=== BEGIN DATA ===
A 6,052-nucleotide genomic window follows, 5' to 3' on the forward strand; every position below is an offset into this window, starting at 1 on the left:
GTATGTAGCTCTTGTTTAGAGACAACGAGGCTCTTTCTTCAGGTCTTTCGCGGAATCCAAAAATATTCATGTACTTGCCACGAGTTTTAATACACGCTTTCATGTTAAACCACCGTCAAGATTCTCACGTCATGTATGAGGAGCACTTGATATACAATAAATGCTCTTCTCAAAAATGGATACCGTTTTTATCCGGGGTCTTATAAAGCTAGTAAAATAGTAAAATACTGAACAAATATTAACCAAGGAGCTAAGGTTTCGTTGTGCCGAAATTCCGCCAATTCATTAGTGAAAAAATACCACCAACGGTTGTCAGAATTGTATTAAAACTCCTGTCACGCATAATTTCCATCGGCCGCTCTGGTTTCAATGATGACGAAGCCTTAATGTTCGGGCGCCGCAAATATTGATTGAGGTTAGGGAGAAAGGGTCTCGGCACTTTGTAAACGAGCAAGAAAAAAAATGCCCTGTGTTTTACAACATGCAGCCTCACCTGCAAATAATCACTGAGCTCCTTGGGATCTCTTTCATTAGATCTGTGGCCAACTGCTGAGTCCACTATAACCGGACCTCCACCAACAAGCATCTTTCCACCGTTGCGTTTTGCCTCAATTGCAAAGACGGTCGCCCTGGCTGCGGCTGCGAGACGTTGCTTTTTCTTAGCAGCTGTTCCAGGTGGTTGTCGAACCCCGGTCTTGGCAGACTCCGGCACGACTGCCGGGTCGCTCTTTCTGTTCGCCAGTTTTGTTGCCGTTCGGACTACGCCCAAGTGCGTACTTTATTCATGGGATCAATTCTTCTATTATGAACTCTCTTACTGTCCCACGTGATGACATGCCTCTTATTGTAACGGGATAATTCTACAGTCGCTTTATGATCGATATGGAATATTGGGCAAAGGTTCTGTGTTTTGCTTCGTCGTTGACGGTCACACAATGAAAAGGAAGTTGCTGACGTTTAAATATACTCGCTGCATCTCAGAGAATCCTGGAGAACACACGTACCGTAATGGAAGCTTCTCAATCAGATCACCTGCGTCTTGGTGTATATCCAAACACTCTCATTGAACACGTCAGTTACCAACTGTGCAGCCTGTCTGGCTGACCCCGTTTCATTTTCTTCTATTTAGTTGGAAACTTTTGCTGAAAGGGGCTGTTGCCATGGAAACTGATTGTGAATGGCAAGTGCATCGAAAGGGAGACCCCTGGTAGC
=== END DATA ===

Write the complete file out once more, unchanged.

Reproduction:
A 6,052-nucleotide genomic window follows, 5' to 3' on the forward strand; every position below is an offset into this window, starting at 1 on the left:
GTATGTAGCTCTTGTTTAGAGACAACGAGGCTCTTTCTTCAGGTCTTTCGCGGAATCCAAAAATATTCATGTACTTGCCACGAGTTTTAATACACGCTTTCATGTTAAACCACCGTCAAGATTCTCACGTCATGTATGAGGAGCACTTGATATACAATAAATGCTCTTCTCAAAAATGGATACCGTTTTTATCCGGGGTCTTATAAAGCTAGTAAAATAGTAAAATACTGAACAAATATTAACCAAGGAGCTAAGGTTTCGTTGTGCCGAAATTCCGCCAATTCATTAGTGAAAAAATACCACCAACGGTTGTCAGAATTGTATTAAAACTCCTGTCACGCATAATTTCCATCGGCCGCTCTGGTTTCAATGATGACGAAGCCTTAATGTTCGGGCGCCGCAAATATTGATTGAGGTTAGGGAGAAAGGGTCTCGGCACTTTGTAAACGAGCAAGAAAAAAAATGCCCTGTGTTTTACAACATGCAGCCTCACCTGCAAATAATCACTGAGCTCCTTGGGATCTCTTTCATTAGATCTGTGGCCAACTGCTGAGTCCACTATAACCGGACCTCCACCAACAAGCATCTTTCCACCGTTGCGTTTTGCCTCAATTGCAAAGACGGTCGCCCTGGCTGCGGCTGCGAGACGTTGCTTTTTCTTAGCAGCTGTTCCAGGTGGTTGTCGAACCCCGGTCTTGGCAGACTCCGGCACGACTGCCGGGTCGCTCTTTCTGTTCGCCAGTTTTGTTGCCGTTCGGACTACGCCCAAGTGCGTACTTTATTCATGGGATCAATTCTTCTATTATGAACTCTCTTACTGTCCCACGTGATGACATGCCTCTTATTGTAACGGGATAATTCTACAGTCGCTTTATGATCGATATGGAATATTGGGCAAAGGTTCTGTGTTTTGCTTCGTCGTTGACGGTCACACAATGAAAAGGAAGTTGCTGACGTTTAAATATACTCGCTGCATCTCAGAGAATCCTGGAGAACACACGTACCGTAATGGAAGCTTCTCAATCAGATCACCTGCGTCTTGGTGTATATCCAAACACTCTCATTGAACACGTCAGTTACCAACTGTGCAGCCTGTCTGGCTGACCCCGTTTCATTTTCTTCTATTTAGTTGGAAACTTTTGCTGAAAGGGGCTGTTGCCATGGAAACTGATTGTGAATGGCAAGTGCATCGAAAGGGAGACCCCTGGTAGC